Nathan Pope’s Experience–Tolkien Experience Project (89)

This is one in a series of posts where the content is provided by a guest who has graciously answered five questions about their experience as a Tolkien reader. I am very humbled that anyone volunteers to spend time in this busy world to answer questions for my blog, and so I give my sincerest thanks to Nathan and the other participants for this.

To see the idea behind this project, check out this page

I want to thank Donato Giancola for allowing me to use his stunning portrait of J.R.R Tolkien as the featured image for this project. If you would like to purchase a print of this painting, they are available on his website!

If you would like to contribute your own experience, you can do so by using the form on the contact page, or by emailing me directly.

Now, on to Nathan Pope’s responses:


1. How were you introduced to Tolkien’s work?

I admit that I was a late comer to Tolkien’s work. I had not heard of any of his works till The Fellowship of the Ring came out in theaters. I was in 8th grade and had seen the trailers and the character busts at the local movie theater. I was interested but I have to admit that I thought the whole thing strange, I mean dwarves and elves and trolls? I had only children’ stories to guide my thinking. For Christmas break my parents took us to the movies and I figured I would give it a try. I ended up seeing the movie 7 times that break, needless to say, I was hooked. In addition to seeing the movie 7 times, I also read the whole Lord of the Rings in a week and a half. I then moved onto The Hobbit. I did not discover The Silmarillion until summer break and I do admit that although I made it all the way through I did not understand most of it. I read and read all three volumes so much that by the time The Two Towers came out I was waiting in line for the midnight showing and more excited than I can ever remember being.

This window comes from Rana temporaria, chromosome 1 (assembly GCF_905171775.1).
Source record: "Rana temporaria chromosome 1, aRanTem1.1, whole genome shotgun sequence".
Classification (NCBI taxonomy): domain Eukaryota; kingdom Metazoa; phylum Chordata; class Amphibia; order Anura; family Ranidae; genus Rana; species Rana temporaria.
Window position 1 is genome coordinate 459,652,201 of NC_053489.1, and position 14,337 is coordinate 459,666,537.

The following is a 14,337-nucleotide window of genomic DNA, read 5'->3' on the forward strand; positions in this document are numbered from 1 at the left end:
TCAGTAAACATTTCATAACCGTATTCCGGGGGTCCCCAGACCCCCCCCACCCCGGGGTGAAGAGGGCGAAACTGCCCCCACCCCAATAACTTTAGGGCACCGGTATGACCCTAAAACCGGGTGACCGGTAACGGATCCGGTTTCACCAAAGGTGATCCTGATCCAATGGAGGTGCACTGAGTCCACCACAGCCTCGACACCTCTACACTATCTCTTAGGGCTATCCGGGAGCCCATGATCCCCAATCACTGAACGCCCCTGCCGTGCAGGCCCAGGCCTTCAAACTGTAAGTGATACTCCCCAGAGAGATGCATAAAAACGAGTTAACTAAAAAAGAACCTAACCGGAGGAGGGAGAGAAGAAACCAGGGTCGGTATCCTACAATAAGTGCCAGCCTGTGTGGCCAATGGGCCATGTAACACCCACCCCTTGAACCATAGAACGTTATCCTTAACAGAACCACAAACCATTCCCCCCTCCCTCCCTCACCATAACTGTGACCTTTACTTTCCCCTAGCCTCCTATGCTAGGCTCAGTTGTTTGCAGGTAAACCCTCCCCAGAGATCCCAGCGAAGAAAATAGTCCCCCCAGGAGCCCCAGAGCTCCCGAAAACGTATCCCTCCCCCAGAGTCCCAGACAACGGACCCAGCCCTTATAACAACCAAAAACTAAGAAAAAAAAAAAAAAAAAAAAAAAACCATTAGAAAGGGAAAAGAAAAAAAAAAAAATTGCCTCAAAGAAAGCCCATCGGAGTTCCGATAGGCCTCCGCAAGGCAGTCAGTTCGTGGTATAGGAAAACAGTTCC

2. What is your favorite part of Tolkien’s work?

My favorite parts of Tolkien’s work are the rich histories and back stories that permeate everywhere. Every time I read some of Tolkien’s work, which is constant because I am on a never ceasing rotation, I am also impressed by how rich the world is and how even the slightest character has been given thought and depth.

3. What is your fondest experience of Tolkien’s work?

The Fellowship of the Ring movie is still  my favorite of all the movies and no matter what I am doing I will stop and watch if given the chance, extended edition of course.

4. Has the way you approach Tolkien’s work changed over time?

My approach has changed somewhat over time in regards to Tolkien’s works. In the beginning I was ever thirsty for more and always eager to discover more that I had not read. Now I still attack and absorb the material but in a deeper way, hoping to recover that first time experience and feeling with a deeper understanding and closer reading of the text.

5. Would you ever recommend Tolkien’s work? Why/Why not?

I would of course recommend and have done so. I am a middle school teacher and I am actually teaching The Hobbit this year to my students. We are doing it during our activity period and it has been wonderful. It is slow going because of the frequent stops to answer questions and the even more frequent digressions into the text but both the students and myself are having a great time.

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